Last week the Galway International Arts Festival launched its 2019 programme and, from now to July, people from far and near will be booking tickets and making plans to converge on Galway for its two week jamboree of high octane culture and craic.
While the programme line-up is largely down to festival director Paul Fahy, no less vital to the event’s success is the contribution of its CEO, John Crumlish, who steers the business side of the festival in tandem with Fahy’s artistic vision.
A native of Carndonagh, Donegal, Crumlish first came to Galway to do a degree in psychology. After a stint singing and playing with local rock group, The Sleepwalkers, he worked with the arts festival as a production manager in the 1990s, then got involved with Macnas and later formed Mac Teo. He returned to the arts festival as CEO in 2003. Crumlish recently sat down with me in his office at the Black Box to share his insights into the choices that have marked his time with the festival and shaped its development over those years.
“In my time the festival has grown very significantly and it had to,” he begins. “The business model has changed in that in 2010 we decided to start producing our own work and that was a turning point for us in that it allowed us to take stuff out on tour. We felt that as the world became more social-media conscious we couldn’t just exist for a couple of weeks then disappear. We are a summer romance, but we are too old to be just a summer romance anymore, so we decided to take the step that allowed us to tour work throughout the rest of the year.”
The first major production following that decision was Enda Walsh’s play, Misterman, in the 2011 festival. “At the time it was a big investment for us,” Crumlish recalls. “We were doing it with Landmark Productions; our business model was to produce with other co-producers who would bring expertise and resources that would allow us to do bigger things. At that stage it was high risk; we needed to sell 8,000 tickets for the show to reach its box office target and at the time nobody had sold 8,000 tickets for one theatre show in Galway in two weeks.
"It was also a one-man show and Enda’s vision was that he would use the whole expanse of the Black Box so you had one guy in this huge expanse to sell 8,000 tickets and it was an hour and 20 minutes of a one-man show. We went for it even though at the time we thought we were being risky but, as it turned out, we were lucky that the one man in the show was Cillian Murphy, an exceptional actor who was just brilliant and made it all work.”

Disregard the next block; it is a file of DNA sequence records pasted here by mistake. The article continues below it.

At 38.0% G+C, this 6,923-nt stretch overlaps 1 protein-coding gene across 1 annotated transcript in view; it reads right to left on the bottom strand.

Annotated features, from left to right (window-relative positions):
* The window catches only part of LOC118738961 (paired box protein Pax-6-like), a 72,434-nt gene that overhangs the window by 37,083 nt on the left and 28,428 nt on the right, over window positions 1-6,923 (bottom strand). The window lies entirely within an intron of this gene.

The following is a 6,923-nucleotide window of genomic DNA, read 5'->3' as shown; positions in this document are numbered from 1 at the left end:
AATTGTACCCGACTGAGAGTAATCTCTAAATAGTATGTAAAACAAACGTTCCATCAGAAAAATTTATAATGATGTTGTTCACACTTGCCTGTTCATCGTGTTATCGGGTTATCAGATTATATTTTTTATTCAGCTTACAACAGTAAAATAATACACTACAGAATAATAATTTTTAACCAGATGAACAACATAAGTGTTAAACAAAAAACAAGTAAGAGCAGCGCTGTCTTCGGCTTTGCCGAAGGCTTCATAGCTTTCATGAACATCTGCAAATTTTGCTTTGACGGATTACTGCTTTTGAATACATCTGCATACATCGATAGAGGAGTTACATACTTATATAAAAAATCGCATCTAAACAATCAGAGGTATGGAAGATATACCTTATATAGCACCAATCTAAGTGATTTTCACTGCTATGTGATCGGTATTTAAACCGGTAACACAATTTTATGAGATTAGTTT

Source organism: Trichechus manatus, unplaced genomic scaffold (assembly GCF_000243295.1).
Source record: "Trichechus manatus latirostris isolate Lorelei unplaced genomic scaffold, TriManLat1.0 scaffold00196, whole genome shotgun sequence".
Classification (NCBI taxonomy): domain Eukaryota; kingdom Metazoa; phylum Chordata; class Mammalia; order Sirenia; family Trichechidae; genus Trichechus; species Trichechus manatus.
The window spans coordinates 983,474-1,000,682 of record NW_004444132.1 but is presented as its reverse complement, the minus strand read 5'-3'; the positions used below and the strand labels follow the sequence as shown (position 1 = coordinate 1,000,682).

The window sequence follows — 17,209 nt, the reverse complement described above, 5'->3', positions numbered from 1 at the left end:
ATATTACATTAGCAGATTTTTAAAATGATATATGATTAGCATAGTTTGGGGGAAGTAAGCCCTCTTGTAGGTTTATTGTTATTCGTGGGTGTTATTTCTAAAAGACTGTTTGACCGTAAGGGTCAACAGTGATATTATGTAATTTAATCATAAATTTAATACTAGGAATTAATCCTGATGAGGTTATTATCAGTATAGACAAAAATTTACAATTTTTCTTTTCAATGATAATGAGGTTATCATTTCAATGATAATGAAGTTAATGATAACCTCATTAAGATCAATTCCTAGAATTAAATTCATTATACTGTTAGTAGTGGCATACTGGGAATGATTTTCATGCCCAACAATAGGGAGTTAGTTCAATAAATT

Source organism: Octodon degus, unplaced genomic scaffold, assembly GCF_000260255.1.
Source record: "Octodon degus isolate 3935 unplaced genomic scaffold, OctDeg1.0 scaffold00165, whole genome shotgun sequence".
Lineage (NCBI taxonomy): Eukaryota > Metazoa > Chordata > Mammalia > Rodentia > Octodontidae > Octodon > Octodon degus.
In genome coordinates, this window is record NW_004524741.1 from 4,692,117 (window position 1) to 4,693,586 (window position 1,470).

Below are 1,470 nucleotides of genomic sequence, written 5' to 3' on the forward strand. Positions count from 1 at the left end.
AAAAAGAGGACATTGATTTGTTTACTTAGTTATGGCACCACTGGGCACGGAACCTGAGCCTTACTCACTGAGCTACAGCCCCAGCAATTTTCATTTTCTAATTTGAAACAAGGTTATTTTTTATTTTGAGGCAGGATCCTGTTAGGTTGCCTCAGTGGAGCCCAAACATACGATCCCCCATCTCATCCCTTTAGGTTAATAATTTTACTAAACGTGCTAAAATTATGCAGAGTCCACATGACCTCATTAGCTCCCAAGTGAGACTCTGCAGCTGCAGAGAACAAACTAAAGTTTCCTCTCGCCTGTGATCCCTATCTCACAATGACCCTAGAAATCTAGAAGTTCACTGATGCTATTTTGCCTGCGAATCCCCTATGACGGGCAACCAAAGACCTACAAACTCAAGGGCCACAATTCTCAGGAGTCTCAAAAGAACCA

As well as staging its own productions the festival was upscaling, all of which required funding. Crumlish outlines the business and marketing strategy that helped make that possible. “We knew we’d have to, in the jaws of the financial crisis, bring more money in. The festival model was always based around a mixture of State funding, sponsorship, and box office and we realised we had to grow all three at a time when funding was going to go down. We looked at the Big Top and said that had to become a generator in order to fund some of our other activities. So that was one.
"We then spent a lot of time looking at our ‘brand’ from a sponsor’s point of view. You’re always talking to marketing managers and they only think in terms of brand. We thought of ourselves as an organisation that could put on stuff and we had to look at ourselves as a brand in order to speak the same language. A man once said to me ‘The best bit of sponsorship advice I can give you is in the Bible; the Lord spoke and they all heard it in their own tongue’ and we had been speaking the wrong tongue.